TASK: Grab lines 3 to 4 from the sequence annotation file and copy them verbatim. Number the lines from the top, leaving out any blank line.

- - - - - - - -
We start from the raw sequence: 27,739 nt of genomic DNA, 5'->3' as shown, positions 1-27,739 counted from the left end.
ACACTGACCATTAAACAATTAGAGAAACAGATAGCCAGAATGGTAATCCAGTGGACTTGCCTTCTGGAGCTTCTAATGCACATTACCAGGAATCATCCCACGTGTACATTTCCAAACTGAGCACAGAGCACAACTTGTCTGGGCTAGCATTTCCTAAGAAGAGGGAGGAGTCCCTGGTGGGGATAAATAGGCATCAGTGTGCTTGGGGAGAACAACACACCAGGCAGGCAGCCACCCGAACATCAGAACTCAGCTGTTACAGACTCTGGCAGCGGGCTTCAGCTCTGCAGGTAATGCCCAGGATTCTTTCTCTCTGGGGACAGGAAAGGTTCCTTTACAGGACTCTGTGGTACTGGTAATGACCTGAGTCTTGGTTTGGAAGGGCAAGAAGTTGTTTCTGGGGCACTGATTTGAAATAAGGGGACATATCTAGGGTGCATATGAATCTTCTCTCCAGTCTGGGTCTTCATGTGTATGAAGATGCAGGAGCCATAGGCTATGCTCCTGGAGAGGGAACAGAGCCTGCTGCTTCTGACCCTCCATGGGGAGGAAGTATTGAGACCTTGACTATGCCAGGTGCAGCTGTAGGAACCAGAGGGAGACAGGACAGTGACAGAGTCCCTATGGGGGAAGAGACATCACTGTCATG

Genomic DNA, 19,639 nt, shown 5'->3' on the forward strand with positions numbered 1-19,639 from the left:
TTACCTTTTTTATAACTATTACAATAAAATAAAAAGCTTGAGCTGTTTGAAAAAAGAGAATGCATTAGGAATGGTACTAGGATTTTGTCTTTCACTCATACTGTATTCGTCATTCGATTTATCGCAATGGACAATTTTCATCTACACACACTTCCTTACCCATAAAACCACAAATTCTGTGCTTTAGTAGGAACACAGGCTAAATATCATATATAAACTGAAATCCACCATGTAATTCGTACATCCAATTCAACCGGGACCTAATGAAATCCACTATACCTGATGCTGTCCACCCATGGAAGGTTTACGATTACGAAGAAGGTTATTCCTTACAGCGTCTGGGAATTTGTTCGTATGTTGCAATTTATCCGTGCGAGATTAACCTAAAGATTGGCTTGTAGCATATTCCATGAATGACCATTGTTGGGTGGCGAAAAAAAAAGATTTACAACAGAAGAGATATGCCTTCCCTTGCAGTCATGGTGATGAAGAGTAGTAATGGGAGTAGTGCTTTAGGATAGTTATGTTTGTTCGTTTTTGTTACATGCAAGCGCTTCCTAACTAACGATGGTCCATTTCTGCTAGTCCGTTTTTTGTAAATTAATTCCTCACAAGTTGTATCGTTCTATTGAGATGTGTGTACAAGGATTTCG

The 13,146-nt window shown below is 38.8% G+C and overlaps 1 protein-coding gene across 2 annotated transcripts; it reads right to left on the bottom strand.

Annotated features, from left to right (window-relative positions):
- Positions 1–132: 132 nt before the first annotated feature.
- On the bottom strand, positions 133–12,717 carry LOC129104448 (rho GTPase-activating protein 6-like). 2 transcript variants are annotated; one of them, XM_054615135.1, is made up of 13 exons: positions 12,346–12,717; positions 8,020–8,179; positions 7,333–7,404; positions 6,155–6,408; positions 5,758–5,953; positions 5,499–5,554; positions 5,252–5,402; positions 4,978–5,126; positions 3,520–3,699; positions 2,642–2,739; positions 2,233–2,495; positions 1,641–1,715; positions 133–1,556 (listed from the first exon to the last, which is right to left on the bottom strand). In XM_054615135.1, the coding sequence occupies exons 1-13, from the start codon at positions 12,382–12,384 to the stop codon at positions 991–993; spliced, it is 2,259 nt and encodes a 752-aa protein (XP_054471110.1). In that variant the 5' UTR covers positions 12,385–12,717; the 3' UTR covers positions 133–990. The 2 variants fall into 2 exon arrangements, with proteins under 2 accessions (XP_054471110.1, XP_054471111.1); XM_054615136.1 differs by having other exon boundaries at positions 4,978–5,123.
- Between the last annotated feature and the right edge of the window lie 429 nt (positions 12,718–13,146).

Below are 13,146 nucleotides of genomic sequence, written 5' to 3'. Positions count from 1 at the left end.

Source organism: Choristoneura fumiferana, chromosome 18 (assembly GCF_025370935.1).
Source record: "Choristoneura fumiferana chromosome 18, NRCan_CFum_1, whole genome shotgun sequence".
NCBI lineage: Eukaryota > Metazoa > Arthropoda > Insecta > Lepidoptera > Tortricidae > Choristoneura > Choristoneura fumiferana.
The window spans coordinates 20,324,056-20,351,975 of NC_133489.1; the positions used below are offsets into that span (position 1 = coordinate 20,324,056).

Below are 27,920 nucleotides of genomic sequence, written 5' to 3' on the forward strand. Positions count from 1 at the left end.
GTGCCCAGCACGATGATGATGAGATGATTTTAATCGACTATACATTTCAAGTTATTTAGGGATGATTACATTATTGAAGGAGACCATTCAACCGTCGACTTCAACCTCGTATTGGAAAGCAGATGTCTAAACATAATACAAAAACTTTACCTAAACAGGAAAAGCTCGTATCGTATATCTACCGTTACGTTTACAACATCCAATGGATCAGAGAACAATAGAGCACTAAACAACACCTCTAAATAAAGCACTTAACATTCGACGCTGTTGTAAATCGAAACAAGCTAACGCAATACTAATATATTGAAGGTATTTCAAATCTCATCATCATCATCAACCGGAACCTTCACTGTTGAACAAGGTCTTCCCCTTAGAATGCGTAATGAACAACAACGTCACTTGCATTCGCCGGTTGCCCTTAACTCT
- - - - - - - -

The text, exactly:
Genomic DNA, 19,639 nt, shown 5'->3' on the forward strand with positions numbered 1-19,639 from the left:
TTACCTTTTTTATAACTATTACAATAAAATAAAAAGCTTGAGCTGTTTGAAAAAAGAGAATGCATTAGGAATGGTACTAGGATTTTGTCTTTCACTCATACTGTATTCGTCATTCGATTTATCGCAATGGACAATTTTCATCTACACACACTTCCTTACCCATAAAACCACAAATTCTGTGCTTTAGTAGGAACACAGGCTAAATATCATATATAAACTGAAATCCACCATGTAATTCGTACATCCAATTCAACCGGGACCTAATGAAATCCACTATACCTGATGCTGTCCACCCATGGAAGGTTTACGATTACGAAGAAGGTTATTCCTTACAGCGTCTGGGAATTTGTTCGTATGTTGCAATTTATCCGTGCGAGATTAACCTAAAGATTGGCTTGTAGCATATTCCATGAATGACCATTGTTGGGTGGCGAAAAAAAAAGATTTACAACAGAAGAGATATGCCTTCCCTTGCAGTCATGGTGATGAAGAGTAGTAATGGGAGTAGTGCTTTAGGATAGTTATGTTTGTTCGTTTTTGTTACATGCAAGCGCTTCCTAACTAACGATGGTCCATTTCTGCTAGTCCGTTTTTTGTAAATTAATTCCTCACAAGTTGTATCGTTCTATTGAGATGTGTGTACAAGGATTTCG